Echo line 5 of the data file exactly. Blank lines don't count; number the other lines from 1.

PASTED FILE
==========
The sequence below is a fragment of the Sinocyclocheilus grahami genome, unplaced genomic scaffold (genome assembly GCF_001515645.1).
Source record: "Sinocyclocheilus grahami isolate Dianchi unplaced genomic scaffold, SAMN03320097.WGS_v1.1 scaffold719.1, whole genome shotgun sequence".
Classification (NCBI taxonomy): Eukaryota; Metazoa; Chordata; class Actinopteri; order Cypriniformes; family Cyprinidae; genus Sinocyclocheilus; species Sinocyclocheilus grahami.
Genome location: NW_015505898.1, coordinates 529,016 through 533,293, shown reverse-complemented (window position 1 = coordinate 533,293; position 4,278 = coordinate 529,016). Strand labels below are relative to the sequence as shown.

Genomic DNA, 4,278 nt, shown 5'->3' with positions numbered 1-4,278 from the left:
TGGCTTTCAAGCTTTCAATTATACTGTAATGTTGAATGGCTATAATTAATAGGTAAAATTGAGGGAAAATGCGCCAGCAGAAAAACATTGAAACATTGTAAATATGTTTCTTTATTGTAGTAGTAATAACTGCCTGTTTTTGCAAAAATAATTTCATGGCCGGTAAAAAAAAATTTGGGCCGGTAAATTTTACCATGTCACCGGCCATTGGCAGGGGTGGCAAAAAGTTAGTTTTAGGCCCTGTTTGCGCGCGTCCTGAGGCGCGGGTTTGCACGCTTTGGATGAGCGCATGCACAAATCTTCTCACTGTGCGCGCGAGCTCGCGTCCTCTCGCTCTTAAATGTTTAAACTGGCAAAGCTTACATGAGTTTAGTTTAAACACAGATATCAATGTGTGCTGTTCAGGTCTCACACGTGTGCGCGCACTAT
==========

Genomic DNA, 4,278 nt, shown 5'->3' with positions numbered 1-4,278 from the left: